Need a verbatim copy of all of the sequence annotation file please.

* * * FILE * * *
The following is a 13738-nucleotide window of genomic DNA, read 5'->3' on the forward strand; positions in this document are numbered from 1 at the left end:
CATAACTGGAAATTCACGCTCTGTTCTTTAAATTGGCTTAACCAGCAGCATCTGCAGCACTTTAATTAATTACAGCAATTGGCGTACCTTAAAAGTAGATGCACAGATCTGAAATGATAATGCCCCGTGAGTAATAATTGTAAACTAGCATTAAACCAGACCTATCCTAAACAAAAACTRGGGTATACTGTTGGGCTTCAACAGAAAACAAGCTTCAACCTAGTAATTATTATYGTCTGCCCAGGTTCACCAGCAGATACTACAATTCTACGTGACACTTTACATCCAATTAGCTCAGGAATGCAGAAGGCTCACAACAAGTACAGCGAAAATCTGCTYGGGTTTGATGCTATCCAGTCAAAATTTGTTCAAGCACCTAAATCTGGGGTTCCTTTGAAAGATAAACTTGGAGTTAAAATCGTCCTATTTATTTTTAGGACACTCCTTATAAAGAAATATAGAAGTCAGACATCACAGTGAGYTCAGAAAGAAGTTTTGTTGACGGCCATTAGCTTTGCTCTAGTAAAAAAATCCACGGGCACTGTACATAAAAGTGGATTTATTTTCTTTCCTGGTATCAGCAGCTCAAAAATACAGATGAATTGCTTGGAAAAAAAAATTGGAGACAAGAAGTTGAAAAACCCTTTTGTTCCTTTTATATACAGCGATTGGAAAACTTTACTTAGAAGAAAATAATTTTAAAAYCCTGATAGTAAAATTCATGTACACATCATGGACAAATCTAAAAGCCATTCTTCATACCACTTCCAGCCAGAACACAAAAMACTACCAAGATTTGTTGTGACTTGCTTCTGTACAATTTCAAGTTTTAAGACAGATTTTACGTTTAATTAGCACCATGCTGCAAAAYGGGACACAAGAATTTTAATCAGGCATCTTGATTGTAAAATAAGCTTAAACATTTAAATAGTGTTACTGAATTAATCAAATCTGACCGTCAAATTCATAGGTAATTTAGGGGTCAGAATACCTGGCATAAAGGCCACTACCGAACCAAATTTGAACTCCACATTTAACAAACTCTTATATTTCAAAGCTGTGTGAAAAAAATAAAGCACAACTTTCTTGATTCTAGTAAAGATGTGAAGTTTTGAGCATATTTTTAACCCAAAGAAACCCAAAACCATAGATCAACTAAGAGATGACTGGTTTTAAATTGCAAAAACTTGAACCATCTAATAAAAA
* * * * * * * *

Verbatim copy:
The following is a 13738-nucleotide window of genomic DNA, read 5'->3' on the forward strand; positions in this document are numbered from 1 at the left end:
CATAACTGGAAATTCACGCTCTGTTCTTTAAATTGGCTTAACCAGCAGCATCTGCAGCACTTTAATTAATTACAGCAATTGGCGTACCTTAAAAGTAGATGCACAGATCTGAAATGATAATGCCCCGTGAGTAATAATTGTAAACTAGCATTAAACCAGACCTATCCTAAACAAAAACTRGGGTATACTGTTGGGCTTCAACAGAAAACAAGCTTCAACCTAGTAATTATTATYGTCTGCCCAGGTTCACCAGCAGATACTACAATTCTACGTGACACTTTACATCCAATTAGCTCAGGAATGCAGAAGGCTCACAACAAGTACAGCGAAAATCTGCTYGGGTTTGATGCTATCCAGTCAAAATTTGTTCAAGCACCTAAATCTGGGGTTCCTTTGAAAGATAAACTTGGAGTTAAAATCGTCCTATTTATTTTTAGGACACTCCTTATAAAGAAATATAGAAGTCAGACATCACAGTGAGYTCAGAAAGAAGTTTTGTTGACGGCCATTAGCTTTGCTCTAGTAAAAAAATCCACGGGCACTGTACATAAAAGTGGATTTATTTTCTTTCCTGGTATCAGCAGCTCAAAAATACAGATGAATTGCTTGGAAAAAAAAATTGGAGACAAGAAGTTGAAAAACCCTTTTGTTCCTTTTATATACAGCGATTGGAAAACTTTACTTAGAAGAAAATAATTTTAAAAYCCTGATAGTAAAATTCATGTACACATCATGGACAAATCTAAAAGCCATTCTTCATACCACTTCCAGCCAGAACACAAAAMACTACCAAGATTTGTTGTGACTTGCTTCTGTACAATTTCAAGTTTTAAGACAGATTTTACGTTTAATTAGCACCATGCTGCAAAAYGGGACACAAGAATTTTAATCAGGCATCTTGATTGTAAAATAAGCTTAAACATTTAAATAGTGTTACTGAATTAATCAAATCTGACCGTCAAATTCATAGGTAATTTAGGGGTCAGAATACCTGGCATAAAGGCCACTACCGAACCAAATTTGAACTCCACATTTAACAAACTCTTATATTTCAAAGCTGTGTGAAAAAAATAAAGCACAACTTTCTTGATTCTAGTAAAGATGTGAAGTTTTGAGCATATTTTTAACCCAAAGAAACCCAAAACCATAGATCAACTAAGAGATGACTGGTTTTAAATTGCAAAAACTTGAACCATCTAATAAAAA